Ransomware Payments on the Rise
More ransomware victims than ever before are complying with the demands of their cyber-attackers by handing over cash to retrieve encrypted files.
New research published March 31 by CyberEdge shows that both the number of ransomware attacks and the percentage of attacks that result in payment have increased every year since 2017.
The CyberEdge 2020 Cyberthreat Defense Report states 62% of organizations were victimized by ransomware in 2019, up from 56% in 2018 and 55% in 2017.
“Ransomware is trending in the wrong direction . . . again,” states the report’s authors.
“This rise is arguably fueled by the dramatic increase in ransomware payments.”
In 2017, just 39% of organizations hit by ransomware paid to retrieve their encrypted data. That figure rose to 45% in 2018, then shot up to 58% in 2019.
To create the annual report, CyberEdge surveyed 1,200 qualified IT security decision makers and practitioners from organizations with over 500 employees in 19 different industries. The organizations were located in 17 countries across North America, Europe, the Middle East, Africa, Asia Pacific, and Latin America.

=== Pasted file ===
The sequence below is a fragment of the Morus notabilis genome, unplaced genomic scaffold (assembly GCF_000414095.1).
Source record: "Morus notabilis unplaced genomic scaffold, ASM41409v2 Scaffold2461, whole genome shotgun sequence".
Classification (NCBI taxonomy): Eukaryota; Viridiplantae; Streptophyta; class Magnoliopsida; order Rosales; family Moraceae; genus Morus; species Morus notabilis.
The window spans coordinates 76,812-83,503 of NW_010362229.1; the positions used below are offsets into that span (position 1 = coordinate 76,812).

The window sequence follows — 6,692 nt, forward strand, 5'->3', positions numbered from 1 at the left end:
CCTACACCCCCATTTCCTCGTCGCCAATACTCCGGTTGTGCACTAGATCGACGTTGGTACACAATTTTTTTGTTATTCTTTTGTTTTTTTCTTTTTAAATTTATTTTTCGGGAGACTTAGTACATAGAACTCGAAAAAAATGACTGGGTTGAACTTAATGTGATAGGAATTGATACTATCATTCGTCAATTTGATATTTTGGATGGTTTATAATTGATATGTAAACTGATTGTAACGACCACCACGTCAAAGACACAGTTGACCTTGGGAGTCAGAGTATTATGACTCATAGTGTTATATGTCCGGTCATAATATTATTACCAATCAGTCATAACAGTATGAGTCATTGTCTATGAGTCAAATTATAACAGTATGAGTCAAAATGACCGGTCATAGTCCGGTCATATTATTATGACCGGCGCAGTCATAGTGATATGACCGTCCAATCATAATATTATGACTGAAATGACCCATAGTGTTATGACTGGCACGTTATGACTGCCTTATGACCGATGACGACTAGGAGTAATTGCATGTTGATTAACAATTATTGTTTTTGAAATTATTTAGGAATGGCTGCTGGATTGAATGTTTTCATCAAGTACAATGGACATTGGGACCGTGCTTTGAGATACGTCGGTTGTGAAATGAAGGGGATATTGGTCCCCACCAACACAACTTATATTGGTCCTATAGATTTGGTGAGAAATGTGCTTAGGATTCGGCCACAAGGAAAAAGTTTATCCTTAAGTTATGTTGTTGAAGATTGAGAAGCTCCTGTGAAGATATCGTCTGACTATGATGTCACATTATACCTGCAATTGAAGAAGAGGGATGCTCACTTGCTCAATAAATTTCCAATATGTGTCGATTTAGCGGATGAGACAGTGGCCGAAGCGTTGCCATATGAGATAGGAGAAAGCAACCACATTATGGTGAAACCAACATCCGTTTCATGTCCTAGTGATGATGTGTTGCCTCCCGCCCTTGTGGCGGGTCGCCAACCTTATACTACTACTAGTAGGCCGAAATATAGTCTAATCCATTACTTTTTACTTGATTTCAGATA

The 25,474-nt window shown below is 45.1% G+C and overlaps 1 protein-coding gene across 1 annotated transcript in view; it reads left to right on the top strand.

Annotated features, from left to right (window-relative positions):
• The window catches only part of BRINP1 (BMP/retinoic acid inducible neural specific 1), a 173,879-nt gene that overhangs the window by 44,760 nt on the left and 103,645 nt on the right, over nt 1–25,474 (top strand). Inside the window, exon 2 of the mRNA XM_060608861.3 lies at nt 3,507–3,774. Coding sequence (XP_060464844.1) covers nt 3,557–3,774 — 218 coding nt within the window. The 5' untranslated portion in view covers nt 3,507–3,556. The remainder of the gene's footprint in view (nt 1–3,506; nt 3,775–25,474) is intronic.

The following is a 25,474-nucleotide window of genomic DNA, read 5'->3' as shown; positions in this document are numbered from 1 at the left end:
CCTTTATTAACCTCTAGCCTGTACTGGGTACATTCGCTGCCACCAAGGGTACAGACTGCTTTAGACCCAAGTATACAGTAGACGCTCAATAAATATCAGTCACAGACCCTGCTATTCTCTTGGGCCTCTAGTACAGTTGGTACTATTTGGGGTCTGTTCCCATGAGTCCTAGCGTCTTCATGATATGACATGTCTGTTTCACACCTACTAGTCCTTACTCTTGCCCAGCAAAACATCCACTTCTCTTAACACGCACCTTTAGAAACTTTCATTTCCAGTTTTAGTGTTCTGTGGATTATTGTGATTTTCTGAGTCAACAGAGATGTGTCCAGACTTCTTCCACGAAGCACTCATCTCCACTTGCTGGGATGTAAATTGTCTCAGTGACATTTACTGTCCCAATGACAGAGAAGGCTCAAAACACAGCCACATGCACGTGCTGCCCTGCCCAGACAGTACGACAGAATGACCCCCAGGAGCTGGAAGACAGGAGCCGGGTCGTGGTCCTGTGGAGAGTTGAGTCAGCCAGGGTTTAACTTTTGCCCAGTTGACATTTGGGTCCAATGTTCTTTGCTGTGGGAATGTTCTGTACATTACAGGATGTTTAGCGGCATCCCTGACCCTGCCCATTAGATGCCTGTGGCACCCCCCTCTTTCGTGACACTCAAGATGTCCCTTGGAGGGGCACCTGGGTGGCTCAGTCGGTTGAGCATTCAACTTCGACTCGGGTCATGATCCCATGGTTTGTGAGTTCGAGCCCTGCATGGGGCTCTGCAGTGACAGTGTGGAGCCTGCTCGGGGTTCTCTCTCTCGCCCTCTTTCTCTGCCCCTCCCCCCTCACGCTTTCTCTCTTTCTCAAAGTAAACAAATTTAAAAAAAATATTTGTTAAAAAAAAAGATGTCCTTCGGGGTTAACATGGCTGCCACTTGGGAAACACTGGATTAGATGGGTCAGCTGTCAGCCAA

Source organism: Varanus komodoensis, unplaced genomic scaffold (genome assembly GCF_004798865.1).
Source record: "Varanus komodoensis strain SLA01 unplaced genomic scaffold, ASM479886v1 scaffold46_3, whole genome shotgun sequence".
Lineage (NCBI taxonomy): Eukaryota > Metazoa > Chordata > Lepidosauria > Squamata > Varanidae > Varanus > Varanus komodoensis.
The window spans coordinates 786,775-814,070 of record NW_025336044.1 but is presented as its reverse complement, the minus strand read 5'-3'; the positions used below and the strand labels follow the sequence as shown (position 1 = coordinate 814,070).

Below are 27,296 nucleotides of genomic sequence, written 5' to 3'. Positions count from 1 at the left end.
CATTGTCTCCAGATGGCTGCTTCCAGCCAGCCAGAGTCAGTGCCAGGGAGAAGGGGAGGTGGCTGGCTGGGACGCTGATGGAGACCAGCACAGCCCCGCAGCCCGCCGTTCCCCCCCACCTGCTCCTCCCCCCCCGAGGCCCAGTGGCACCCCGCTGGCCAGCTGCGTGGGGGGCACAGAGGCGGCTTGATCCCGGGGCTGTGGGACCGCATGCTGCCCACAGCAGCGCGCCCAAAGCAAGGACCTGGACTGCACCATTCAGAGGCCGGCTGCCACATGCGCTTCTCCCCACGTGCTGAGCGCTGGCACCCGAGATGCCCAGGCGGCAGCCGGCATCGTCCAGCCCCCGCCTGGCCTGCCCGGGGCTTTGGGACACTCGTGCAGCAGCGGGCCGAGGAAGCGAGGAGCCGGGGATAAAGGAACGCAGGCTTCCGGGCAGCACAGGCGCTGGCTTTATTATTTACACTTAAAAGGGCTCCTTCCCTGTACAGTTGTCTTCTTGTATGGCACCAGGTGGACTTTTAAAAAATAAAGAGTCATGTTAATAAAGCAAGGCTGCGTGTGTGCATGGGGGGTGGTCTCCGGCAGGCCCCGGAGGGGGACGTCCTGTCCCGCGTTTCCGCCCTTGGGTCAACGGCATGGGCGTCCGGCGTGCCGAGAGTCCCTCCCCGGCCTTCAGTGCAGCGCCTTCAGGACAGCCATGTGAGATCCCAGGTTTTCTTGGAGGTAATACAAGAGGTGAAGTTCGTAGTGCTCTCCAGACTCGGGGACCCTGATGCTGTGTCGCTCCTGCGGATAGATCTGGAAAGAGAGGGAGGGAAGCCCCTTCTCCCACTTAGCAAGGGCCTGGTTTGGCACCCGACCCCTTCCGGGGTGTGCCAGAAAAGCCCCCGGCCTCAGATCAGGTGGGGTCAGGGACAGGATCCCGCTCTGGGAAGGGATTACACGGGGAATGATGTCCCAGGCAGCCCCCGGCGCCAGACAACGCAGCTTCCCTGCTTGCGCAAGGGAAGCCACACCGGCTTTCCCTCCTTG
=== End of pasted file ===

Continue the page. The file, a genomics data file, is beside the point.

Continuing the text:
Another key finding of the report was that last year, for the first time ever, more than a third (35.7%) of organizations experienced six or more successful attacks.
When questioned over the future cybersecurity of their organization, respondents revealed that they were picking up bad vibes.
“The number of respondents saying that a successful attack on their organization is very likely in the coming 12 months reached a record level,” states the report.
Of those IT security professionals surveyed, 69% believe a successful attack to be in the cards in 2020. This doom-laden percentage was up from 65% in 2019 and 62% in 2018.
As for which cyber-threats caused the greatest amount of concern, survey respondents said malware was the biggest problem, closely followed by phishing and ransomware, which tied in second place.
This year was the first time that the CyberEdge survey respondents were asked if they were concerned about attacks on brand and reputation in social media and on the web. This new threat tied in tenth place with watering-hole attacks, but the report’s authors predict it will place higher next year.
They wrote: “We think this category (which includes hijacking social media accounts, using typo squatting website for fraud, and selling counterfeit goods online) will become more of a concern in the cybersecurity community.”